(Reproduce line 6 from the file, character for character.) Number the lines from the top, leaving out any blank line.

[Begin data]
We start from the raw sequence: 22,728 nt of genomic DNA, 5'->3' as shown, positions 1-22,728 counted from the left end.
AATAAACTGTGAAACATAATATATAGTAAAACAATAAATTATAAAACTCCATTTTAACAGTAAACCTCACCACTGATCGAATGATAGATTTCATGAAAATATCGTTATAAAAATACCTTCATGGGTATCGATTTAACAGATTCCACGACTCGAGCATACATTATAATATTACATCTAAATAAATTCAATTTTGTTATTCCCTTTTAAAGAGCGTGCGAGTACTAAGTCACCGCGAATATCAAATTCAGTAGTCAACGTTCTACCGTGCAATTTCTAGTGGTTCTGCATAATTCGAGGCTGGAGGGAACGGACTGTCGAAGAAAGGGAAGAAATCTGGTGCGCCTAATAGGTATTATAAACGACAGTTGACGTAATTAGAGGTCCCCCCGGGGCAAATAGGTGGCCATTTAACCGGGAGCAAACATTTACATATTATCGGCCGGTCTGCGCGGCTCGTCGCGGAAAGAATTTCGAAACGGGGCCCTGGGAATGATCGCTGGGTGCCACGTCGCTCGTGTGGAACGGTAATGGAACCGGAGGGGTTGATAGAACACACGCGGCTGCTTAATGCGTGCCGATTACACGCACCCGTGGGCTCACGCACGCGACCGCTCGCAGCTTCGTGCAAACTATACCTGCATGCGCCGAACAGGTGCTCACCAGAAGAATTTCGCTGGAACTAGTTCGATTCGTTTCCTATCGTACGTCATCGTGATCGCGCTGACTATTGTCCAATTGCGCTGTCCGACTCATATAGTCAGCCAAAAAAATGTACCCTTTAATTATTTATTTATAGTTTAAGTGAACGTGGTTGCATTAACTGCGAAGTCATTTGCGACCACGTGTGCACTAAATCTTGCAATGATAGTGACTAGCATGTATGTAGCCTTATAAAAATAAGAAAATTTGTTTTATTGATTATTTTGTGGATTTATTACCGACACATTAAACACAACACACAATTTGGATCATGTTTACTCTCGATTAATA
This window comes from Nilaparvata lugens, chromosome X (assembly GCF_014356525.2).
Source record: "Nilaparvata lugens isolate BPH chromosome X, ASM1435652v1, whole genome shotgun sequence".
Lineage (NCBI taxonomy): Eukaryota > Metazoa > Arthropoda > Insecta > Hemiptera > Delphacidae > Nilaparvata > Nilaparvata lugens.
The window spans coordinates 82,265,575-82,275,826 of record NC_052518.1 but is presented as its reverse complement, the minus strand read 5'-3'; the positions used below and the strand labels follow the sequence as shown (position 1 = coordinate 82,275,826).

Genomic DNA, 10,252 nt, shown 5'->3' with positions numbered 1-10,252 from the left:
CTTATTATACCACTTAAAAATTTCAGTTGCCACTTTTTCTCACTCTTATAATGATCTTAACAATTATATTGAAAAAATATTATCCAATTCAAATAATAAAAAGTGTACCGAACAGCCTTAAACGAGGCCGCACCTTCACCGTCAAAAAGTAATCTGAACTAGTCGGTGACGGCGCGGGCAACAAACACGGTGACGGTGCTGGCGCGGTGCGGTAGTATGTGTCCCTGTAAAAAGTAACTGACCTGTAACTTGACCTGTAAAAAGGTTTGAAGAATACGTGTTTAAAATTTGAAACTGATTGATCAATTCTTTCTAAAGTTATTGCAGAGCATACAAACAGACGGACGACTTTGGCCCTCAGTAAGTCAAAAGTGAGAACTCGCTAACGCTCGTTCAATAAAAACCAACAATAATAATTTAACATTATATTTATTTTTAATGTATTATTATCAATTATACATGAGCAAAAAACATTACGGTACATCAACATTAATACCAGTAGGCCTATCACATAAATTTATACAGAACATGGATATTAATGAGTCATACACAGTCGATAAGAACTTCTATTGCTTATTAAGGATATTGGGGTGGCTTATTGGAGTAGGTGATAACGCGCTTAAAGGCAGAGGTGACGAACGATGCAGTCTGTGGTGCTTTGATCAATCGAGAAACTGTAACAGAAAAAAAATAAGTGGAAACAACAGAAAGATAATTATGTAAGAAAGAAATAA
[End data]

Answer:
The window spans coordinates 82,265,575-82,275,826 of record NC_052518.1 but is presented as its reverse complement, the minus strand read 5'-3'; the positions used below and the strand labels follow the sequence as shown (position 1 = coordinate 82,275,826).